You might not necessarily be aware of who Taylor Sheridan – the co-writer/director of Those Who Wish Me Dead – is as a filmmaker but it’s likely you’ve seen some of his work. Over the past few years he’s been etching out a career rooted in morally grey thrillers. Arguably the kind of thrillers, in the tsunami of superhero films, that don’t get made anymore.
From his debut writing feature, the blistering Sicario, through to the likes of Hell & Highwater and Wind River, Sheridan’s work is compelling and original. His characters are frequently multi-motivated, driven by moral compasses that skew fractionally off from where classic Hollywood films dictate they should.
His latest film, based on the book by Michael Koryta, certainly aims to tread similar themes to Sheridan’s previous works.
Having survived a brutal forest fire that saw the deaths of innocent teenagers, smoke-jumper Hannah (Angelina Jolie) finds herself assigned to a fire-watch tower in the middle of the woods. When young teenager Connor (Finn Little) witnesses his father’s murder at the hands of two assassins (Aidan Gillen and Nicholas Hoult) he stumbles into Hannah’s territory and the two must fight their way to safety as both killers and a raging fire close in.
In many ways Those Who Wish Me Dead is very much a typical Sheridan film. From its ruthless killers to its stunning vistas brimming with danger he transports us to the world completely. By the third act, when the fire is burning bright and the horizon an orange haze of terror, there is no question the tension is quite something to behold.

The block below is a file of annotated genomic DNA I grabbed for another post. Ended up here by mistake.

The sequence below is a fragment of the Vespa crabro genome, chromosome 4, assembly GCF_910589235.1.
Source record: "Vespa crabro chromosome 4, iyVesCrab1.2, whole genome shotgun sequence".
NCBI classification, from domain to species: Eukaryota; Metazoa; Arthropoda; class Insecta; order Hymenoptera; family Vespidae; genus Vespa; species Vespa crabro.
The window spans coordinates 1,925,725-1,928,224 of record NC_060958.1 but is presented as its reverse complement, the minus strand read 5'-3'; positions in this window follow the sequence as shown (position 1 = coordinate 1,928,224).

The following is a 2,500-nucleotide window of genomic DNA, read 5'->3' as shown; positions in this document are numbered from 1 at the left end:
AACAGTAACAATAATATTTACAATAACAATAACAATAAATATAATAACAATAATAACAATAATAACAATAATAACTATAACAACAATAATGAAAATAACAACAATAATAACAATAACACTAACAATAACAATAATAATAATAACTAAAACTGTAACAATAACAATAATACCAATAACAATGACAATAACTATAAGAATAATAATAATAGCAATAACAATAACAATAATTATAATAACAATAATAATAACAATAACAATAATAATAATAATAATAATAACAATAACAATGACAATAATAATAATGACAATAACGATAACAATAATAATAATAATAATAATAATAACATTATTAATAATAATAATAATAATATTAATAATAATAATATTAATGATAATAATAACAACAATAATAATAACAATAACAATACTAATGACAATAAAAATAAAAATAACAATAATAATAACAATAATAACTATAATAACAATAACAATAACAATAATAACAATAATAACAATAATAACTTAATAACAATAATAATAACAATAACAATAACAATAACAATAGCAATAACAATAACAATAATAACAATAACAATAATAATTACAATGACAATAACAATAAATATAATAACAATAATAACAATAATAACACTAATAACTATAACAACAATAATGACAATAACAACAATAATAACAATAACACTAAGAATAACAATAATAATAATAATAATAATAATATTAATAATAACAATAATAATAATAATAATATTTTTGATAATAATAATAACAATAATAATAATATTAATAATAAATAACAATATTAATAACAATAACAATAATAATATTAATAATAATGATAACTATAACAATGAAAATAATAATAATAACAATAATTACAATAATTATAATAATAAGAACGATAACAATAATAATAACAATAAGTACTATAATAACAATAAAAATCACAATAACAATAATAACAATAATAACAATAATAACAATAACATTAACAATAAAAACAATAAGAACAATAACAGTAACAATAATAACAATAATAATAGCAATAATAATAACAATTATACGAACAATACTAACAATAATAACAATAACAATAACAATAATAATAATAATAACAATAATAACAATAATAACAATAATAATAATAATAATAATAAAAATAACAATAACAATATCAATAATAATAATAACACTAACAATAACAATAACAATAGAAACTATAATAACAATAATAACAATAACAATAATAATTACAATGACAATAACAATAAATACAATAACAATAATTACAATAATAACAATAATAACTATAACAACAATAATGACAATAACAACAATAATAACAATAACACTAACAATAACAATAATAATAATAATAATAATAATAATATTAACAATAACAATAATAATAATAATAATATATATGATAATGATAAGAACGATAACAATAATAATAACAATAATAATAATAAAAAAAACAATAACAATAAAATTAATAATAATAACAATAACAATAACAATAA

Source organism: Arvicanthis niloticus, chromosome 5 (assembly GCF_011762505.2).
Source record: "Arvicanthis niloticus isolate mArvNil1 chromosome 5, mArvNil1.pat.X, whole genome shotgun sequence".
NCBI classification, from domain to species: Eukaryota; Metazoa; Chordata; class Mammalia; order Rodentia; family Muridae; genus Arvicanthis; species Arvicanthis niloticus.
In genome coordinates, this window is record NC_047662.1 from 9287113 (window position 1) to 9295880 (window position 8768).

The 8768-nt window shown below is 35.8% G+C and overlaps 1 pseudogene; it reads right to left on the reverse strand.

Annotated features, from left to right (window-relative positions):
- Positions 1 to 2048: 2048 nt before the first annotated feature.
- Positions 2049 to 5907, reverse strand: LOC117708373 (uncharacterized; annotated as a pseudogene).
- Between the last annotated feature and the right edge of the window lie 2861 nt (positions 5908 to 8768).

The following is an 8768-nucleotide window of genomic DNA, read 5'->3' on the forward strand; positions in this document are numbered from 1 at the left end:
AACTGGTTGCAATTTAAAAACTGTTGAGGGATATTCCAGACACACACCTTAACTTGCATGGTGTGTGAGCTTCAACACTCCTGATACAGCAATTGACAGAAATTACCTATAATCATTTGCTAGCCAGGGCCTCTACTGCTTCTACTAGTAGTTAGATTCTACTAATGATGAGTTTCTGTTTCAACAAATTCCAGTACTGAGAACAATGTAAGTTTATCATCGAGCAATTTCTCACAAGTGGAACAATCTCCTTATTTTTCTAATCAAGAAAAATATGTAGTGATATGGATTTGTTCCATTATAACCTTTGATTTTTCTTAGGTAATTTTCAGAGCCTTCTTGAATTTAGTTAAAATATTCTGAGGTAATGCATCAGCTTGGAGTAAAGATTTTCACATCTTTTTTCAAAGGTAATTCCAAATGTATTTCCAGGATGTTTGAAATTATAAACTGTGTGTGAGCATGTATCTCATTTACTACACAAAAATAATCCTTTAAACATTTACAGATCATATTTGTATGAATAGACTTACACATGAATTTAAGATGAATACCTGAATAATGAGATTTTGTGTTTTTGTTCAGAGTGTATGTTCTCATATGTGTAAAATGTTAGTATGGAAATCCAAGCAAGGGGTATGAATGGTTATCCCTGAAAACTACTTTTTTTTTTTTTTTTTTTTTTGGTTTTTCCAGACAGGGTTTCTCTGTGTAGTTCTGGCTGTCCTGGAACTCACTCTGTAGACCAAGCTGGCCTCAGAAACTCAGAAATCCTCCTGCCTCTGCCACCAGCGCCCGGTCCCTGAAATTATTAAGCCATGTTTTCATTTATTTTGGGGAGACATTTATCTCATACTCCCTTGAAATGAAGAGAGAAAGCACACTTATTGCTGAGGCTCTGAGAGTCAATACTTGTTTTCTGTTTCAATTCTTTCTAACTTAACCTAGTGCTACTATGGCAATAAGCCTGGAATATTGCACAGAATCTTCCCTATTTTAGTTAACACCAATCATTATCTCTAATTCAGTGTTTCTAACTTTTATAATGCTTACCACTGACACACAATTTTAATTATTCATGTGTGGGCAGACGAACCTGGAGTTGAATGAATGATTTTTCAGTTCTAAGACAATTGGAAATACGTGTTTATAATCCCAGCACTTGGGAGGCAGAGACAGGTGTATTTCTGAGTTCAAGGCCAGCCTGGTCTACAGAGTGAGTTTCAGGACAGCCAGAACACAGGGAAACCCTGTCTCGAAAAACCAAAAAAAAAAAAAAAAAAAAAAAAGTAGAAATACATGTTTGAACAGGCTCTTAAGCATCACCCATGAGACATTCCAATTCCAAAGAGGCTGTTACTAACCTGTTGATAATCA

Sheridan’s characters are often a little bit broken and a little bit unnerving to watch. Hannah’s trauma is painted a little too broadly but Connor’s is handled in an often delicate and all the more powerful manner. A subplot featuring Jon Bernthal looking to protect his heavily pregnant wife Medina Senghore brings a sense of duty and survivalism that fleshes out the main story incredibly well while refusing to conform to genre expectations.
Where it does slightly falter, and it is unlike Sheridan, is in how it becomes slightly formulaic. With so many dark and shady characters on offer you wonder who Connor really can trust only for it to leave little impact come the conclusion. The fire fizzles out rather than sears itself into the memory. However, there is enough heart, redemption and violence on offer to keep you firmly hooked.
Young Finn Little turns in a potentially star-making performance, his Connor being stoically fragile. Hoult and Gillen are both brilliant as the almost blase about death killers, at times Hoult alludes to perhaps questioning his motives often to be revealed to be the most brutal of the pair. Bernthal, usually most at home as the villain, turns in a heartwarming performance of fierce protector. But the film focuses primarily on the sheer star-wattage power of Jolie. Once you get past the concept of a goddess like Jolie being a lonely smoke-jumper she carries the film as you would expect; with grace, power and that ability of her’s to be utterly broken inside while giving a chiseled from granite exterior.
Those Who Wish Me Dead is a solid thriller aided by some great visuals and a cast all clearly revelling in the characters they are inhabiting.